Why a $399 Galaxy Nexus from Google is a big deal

Google’s(s goog) flagship Android 4.0 phone, the Samsung Galaxy Nexus, is now available for direct purchase online in the Google Play store. The company added a new Devices section on the Google Play website, although for now there’s just one device. Google is selling the unlocked, no-contract GSM version of the Galaxy Nexus for $399. The phone accepts a SIM card and works for voice and HSPA+ data on either T-Mobile or AT&T (s t) in the U.S.; at this price, it’s a great deal.

The handset, which debuted to show off the Ice Cream Sandwich version of Android in October, will only be sold in the U.S., but that may change in the future based on this excerpt from a Google blog post:

“First available in the U.S., Galaxy Nexus costs $399 and arrives at your door unlocked, without a carrier commitment or contract. You can use it on the GSM network of your choice, including T-Mobile and AT&T. It also comes pre-installed with the Google Wallet app which lets you easily make purchases and redeem offers with a tap of your phone. Best of all, we’ll give you a $10 credit to get you started with your new mobile wallet.”

This isn’t the first time Google has directly sold a Nexus device to the public. In January of 2010, Google offered the Nexus One, another GSM handset, through the web for $529, with many hoping it would start a new era taking carrier control away from handset sales. That result wasn’t achieved, although there was still benefit to those, like myself, that purchased a phone direct from Google.

The Nexus One received software updates directly from Google, often far faster than other Android handsets, which get new software from the carrier, if at all. The Nexus One also helped spur many custom ROM efforts, allowing owners to run Android builds with the features and functions they wanted.

Earlier this week, I spoke with Google’s Director of Digital Content, Jamie Rosenberg about this development, asking if this was another attempt to wrest control from the carriers, but Rosenberg said the reason was otherwise. “We want to showcase the phone and Google Play,” he told me. “Yes, it’s another way for a consumer to buy a phone, but we see the Galaxy Nexus as a great endpoint for Google services.” And with 300 million cumulative Android devices now activated world-wide, that’s a lot of endpoints.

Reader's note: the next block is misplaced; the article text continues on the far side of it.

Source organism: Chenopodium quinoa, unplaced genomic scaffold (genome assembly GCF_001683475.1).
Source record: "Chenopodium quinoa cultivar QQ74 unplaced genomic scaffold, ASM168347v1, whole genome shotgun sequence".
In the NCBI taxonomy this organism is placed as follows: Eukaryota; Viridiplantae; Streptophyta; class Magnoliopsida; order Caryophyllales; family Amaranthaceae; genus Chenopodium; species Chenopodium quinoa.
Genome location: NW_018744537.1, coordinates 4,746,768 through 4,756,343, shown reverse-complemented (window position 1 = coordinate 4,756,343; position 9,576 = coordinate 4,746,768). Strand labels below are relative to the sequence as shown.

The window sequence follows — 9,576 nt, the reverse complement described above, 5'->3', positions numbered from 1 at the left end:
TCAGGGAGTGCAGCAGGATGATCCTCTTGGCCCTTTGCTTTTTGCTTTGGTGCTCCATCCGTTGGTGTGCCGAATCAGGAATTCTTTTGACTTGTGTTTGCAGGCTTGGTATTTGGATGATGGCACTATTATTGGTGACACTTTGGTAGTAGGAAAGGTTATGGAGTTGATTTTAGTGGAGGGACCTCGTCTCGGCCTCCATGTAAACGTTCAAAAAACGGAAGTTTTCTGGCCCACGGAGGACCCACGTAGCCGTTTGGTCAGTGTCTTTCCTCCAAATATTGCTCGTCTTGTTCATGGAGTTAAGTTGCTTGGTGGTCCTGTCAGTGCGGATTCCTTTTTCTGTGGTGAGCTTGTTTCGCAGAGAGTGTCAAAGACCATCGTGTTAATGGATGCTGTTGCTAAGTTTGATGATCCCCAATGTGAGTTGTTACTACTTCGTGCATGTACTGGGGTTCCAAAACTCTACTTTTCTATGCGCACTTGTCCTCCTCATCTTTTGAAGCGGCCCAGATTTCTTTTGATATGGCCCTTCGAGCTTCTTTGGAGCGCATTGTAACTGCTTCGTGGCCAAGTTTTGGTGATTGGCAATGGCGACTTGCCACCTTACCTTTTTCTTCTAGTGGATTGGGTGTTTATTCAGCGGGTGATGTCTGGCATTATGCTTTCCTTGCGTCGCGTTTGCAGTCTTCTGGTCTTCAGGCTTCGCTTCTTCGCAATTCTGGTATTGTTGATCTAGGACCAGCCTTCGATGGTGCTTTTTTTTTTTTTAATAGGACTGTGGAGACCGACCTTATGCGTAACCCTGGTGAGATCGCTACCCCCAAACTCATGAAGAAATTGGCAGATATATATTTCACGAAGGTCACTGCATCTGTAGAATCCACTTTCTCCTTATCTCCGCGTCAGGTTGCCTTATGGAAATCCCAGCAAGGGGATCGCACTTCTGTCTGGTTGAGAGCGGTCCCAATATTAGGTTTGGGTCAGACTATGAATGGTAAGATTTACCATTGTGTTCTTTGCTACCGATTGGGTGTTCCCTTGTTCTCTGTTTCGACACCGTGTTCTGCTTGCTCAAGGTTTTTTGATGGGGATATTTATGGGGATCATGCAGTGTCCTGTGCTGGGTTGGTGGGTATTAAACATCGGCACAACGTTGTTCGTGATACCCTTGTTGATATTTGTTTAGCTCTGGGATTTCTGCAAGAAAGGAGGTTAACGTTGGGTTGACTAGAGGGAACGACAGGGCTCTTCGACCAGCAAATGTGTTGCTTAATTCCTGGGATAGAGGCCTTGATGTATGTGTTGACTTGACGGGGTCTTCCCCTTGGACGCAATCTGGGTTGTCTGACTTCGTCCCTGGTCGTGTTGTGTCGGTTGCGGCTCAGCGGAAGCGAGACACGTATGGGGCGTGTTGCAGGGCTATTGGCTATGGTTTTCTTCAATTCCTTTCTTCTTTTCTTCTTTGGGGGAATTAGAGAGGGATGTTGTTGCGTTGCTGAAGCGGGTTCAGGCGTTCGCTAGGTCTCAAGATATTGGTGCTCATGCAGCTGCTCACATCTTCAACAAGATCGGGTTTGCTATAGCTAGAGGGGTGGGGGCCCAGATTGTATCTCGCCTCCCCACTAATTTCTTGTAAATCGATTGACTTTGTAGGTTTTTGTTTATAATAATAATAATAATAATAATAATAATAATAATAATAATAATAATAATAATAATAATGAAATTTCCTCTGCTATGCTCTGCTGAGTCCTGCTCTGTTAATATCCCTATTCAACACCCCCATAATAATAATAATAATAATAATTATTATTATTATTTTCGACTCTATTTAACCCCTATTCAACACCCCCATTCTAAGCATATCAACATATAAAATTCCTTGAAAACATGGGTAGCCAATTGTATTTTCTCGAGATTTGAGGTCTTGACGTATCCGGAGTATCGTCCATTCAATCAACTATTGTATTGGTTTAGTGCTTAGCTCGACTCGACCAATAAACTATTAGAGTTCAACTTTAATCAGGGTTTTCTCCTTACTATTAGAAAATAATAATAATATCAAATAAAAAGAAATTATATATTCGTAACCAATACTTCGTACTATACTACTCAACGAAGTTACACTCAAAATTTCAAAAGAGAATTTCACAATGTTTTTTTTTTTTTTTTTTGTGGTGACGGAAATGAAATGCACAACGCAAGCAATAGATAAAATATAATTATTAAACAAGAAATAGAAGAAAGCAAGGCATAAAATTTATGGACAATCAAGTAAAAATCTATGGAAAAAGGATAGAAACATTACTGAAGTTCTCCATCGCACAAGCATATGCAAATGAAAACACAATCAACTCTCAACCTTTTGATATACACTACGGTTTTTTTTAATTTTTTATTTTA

I noted that the new online store in Google Play is Devices — as in plural — and asked if other devices would be offered there. Google is rumored to be planning a low-cost Nexus tablet, possibly for its Google I/O developer event next month, but Rosenberg wouldn’t take the bait, saying there were “no other announcements at this time.”

Still, I can’t help but wonder if Google is really planning to give direct sales a full-on second attempt for two reasons: Google only controls the Android experience on devices that it sells direct and it has a hardware arm in Motorola (s mmi) once its purchase of that company takes place. Earlier this month, I suggested that Google could give a boost to both Android and ChromeOS through Motorola’s LapDock hardware. Selling that directly gives Google a chance to mold the customer experience.

While most consumers in the U.S. don’t buy their handsets outright, at $399 without contract the GSM Galaxy Nexus direct from Google is a steal. I paid $575 for this same phone in November, ordering it and having it shipped from the UK. I’ve already installed several custom ROMs and routinely swap SIM cards between T-Mobile and AT&T on it as needed, based on my coverage. And I also use it with a $30 monthly data-only SIM card with a VoIP client for free voice calls.

The 5 megapixel camera may be lacking compared to newer phones, but other than that, it’s as capable as any other Android device available today. Google Wallet works great with the NFC chip (see the experience here) and the pure Android 4.0 experience is vastly improved over the old software. Between the pure Google experience, 21 Mbps HSPA+ radio, a 4.65-inch, 1280 x 720 Super AMOLED display, dual-core processor and ability to work on two different U.S. networks — as well as those overseas — this may turn out to be the best Android deal of the year.